This year there were five of us from the various boards in attendance and one other joined virtually during the Monday meeting. Two were collection management folks, one was head of a consortium, another soon to be head of resource services at an ARL and myself – the lone public services person. This time our conversations ranged from the state of ebook thinking in libraries, to upcoming improvements to the Sage Knowledge platform, to communication and outreach strategies to faculty and we ended with a discussion of the place video has in our collection development and teaching/research environments on our campuses. I always learn so much about how other places are doing things and thoroughly enjoy the chance to talk libraries with other people as passionate about them as I am. Sitting in a room with people from the publisher side of things also is a really wonderful experience. We will not always agree on everything with publishers but in many ways we are on the same side. SAGE is always really ready to hear what we have to say and eager to discuss tricky issues with us. We covered issues of cost, Carnegie classification and pricing models, streaming video and its future as a research source, the usefulness of publisher-specific journal search interfaces, discovery services and so much more.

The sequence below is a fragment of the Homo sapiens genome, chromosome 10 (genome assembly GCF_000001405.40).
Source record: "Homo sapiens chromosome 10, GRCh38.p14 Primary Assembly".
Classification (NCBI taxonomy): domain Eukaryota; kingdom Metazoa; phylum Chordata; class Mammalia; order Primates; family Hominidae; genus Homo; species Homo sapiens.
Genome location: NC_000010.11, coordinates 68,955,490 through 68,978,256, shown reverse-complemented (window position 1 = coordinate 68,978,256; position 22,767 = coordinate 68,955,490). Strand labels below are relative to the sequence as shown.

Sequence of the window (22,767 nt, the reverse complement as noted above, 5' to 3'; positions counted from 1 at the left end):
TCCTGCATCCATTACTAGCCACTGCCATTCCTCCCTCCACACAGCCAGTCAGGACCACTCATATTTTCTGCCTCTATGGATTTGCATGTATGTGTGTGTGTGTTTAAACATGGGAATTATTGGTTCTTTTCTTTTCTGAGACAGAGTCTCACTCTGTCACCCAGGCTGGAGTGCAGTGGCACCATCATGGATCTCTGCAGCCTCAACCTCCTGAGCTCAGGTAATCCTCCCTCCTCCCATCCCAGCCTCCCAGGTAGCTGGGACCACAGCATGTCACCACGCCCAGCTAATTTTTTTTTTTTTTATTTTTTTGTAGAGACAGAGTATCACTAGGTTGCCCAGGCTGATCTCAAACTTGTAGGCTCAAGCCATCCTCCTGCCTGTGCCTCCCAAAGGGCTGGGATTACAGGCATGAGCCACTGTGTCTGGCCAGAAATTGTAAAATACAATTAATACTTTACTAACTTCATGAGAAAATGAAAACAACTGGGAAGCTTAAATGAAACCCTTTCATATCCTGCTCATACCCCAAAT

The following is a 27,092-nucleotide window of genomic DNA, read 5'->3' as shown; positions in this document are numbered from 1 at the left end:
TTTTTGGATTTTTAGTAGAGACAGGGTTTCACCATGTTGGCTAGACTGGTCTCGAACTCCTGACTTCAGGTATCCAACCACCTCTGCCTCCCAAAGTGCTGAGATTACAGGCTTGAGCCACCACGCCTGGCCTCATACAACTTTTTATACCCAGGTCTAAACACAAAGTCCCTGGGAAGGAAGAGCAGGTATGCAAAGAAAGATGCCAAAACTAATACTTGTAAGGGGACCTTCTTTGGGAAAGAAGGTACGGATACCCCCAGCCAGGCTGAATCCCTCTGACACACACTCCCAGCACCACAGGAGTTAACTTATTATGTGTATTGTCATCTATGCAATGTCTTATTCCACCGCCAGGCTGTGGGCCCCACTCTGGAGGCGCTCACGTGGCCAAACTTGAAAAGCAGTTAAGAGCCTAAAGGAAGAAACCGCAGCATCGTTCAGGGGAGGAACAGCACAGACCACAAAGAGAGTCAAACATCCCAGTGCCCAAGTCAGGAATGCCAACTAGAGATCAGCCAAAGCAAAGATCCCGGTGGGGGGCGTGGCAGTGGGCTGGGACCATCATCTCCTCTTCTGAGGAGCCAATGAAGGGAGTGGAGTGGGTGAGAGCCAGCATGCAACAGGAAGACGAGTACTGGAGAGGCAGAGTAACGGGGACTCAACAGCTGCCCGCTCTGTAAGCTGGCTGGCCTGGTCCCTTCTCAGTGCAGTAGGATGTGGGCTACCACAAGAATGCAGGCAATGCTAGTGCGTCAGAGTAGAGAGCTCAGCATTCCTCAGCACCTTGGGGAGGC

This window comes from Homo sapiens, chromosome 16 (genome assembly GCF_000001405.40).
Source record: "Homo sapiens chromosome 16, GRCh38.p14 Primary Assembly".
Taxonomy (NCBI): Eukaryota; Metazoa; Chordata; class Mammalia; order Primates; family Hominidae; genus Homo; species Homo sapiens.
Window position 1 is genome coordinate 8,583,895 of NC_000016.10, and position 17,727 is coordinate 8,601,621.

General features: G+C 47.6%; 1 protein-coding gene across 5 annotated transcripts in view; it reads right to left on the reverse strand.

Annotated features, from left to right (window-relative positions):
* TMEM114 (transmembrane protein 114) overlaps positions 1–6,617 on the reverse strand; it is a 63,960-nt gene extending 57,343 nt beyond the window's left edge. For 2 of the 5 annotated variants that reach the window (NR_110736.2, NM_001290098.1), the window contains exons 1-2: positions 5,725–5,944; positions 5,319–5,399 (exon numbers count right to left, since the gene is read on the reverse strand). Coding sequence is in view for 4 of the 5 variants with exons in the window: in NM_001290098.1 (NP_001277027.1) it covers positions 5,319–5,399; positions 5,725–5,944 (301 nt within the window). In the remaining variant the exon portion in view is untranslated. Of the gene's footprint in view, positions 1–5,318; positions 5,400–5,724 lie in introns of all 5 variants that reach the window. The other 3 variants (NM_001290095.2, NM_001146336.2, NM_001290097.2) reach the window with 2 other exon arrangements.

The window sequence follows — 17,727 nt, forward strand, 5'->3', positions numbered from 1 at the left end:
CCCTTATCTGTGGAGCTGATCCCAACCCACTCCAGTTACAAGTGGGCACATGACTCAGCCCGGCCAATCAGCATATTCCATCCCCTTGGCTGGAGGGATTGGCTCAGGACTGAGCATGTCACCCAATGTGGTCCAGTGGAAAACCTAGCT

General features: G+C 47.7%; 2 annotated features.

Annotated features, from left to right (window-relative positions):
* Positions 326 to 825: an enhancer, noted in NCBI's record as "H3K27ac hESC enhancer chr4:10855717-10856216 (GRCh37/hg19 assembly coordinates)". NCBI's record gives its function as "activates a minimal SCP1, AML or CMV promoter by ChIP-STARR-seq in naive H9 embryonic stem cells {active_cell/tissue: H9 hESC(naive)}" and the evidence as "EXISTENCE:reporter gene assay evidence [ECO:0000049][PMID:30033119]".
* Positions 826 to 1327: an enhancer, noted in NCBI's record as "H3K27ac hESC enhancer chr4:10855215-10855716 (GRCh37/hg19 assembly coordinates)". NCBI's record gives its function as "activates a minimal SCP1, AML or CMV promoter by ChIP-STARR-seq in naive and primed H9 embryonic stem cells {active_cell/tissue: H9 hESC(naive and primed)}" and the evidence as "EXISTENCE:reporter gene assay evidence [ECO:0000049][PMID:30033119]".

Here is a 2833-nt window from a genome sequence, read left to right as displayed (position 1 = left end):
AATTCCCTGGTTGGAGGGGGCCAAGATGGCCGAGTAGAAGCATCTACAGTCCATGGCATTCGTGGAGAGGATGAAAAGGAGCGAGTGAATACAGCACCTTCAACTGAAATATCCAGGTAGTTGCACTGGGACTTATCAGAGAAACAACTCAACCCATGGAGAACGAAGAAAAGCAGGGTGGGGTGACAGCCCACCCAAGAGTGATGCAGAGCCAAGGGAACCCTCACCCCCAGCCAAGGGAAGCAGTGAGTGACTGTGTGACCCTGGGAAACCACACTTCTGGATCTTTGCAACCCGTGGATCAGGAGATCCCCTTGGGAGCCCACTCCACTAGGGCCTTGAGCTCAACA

This year Elisabeth asked me to stay an extra day and do a presentation for the SAGE/CQ Press staff about librarians and how/where we factor in to the research and selection process in libraries. I discussed the research process as students view it, how our research assistance differs with faculty and students, the factors that we weigh when deciding to purchase something and what libraries want from content providers. It was a fun presentation to put together and the group that attended had really great questions. I have uploaded the presentation on slideshare for anyone who is curious.